Saturday Evening Post moving news operations to Philly

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Based in Indianapolis since 1970, The Saturday Evening Post is searching for office space in Philadelphia to return news operations back to the historic publication’s roots.

Publisher Joan SerVaas said the small office will serve as the base for up to six employees, including Editorial Director and Associate Publisher Steve Slon, a managing editor, a reporter and Web editors. The move will benefit Slon, who resides in Washington, D.C., and who currently travels to Indianapolis on a monthly basis, SerVaas said.

The Saturday Evening Post, published six times a year, also will be produced in Philadelphia. The magazine will continue to be printed by Fry Communications Inc. in Mechanicsburg, Pa.

Business operations will remain in Indianapolis, SerVaas said. The company has 50 employees at its office near the IUPUI campus.

The move to Philadelphia, expected to be completed in June, returns the iconic publication to its origins. The Post launched in 1728 as the Pennsylvania Gazette, which, under the leadership of Benjamin Franklin, became the most successful newspaper in the colonies.

The name changed to The Saturday Evening Post in 1821.

“We have a lot of archival material that was moved here in 1970 that goes back to 1821,” SerVaas said. “It needs to go back where it came from. There’s a lot of meaningful material there.”

In its heyday, the publication boasted 6 million subscribers and propelled Norman Rockwell to international fame. But circulation since has fallen to a more modest 360,000 as the magazine continues to struggle to find a wider audience.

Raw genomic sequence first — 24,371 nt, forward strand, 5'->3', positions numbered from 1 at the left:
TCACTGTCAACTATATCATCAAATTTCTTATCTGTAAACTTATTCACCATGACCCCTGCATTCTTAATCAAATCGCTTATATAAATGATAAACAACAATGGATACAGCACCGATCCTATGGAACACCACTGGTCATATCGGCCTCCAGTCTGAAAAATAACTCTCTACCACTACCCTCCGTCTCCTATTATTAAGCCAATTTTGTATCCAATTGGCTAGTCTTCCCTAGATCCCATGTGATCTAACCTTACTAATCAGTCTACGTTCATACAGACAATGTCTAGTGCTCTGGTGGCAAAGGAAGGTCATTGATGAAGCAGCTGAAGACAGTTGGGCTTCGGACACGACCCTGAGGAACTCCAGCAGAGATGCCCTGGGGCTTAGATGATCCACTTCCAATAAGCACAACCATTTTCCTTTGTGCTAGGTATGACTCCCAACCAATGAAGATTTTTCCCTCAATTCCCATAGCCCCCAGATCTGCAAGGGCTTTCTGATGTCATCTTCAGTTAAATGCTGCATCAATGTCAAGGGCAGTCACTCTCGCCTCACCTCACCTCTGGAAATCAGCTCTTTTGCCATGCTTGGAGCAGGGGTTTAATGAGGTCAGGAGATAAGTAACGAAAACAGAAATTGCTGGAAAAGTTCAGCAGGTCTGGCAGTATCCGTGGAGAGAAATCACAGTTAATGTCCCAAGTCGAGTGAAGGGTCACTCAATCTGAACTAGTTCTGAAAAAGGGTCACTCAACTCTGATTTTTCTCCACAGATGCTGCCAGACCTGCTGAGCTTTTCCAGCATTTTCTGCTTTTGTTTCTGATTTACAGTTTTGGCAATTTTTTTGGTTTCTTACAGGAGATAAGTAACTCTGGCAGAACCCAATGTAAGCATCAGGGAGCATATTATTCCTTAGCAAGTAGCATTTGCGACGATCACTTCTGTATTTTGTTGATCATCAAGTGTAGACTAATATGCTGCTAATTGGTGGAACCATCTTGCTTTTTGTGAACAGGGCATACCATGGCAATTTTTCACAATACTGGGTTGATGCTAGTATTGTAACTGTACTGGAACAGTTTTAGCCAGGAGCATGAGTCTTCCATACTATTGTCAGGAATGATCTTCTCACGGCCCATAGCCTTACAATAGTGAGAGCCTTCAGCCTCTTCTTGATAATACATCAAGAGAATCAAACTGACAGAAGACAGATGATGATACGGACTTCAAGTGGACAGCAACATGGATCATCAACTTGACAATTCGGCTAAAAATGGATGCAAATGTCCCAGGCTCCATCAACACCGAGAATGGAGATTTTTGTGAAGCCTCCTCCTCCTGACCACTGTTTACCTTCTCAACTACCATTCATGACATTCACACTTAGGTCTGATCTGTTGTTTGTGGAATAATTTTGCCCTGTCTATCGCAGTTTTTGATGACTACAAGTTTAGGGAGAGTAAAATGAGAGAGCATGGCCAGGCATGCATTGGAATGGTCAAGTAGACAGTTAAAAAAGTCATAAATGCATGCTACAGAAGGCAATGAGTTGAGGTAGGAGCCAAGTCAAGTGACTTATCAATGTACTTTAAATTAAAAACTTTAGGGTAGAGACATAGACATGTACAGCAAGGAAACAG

The first signs of trouble emerged back in 1969, when magazine owner Curtis Publishing—and in turn the Post—filed for bankruptcy. The SerVaas family bought the company and moved it from Philadelphia to Indianapolis the following year.

By 1982, Curtis was $2.5 million in debt, so Publisher Joan SerVaas’ father, Beurt, sold the magazine to the not-for-profit Saturday Evening Post Society, which at the time was headed by his wife and former Post Publisher Cory SerVaas.

Joan SerVaas said she has yet to sign a lease in Philadelphia but is eyeing space next to the building where the Post operated when it was last based in the city.


  • A good mark for the city
    All in all, it was good that and Indy business family saved the historic publication. A good feather in the cap for our fair city!

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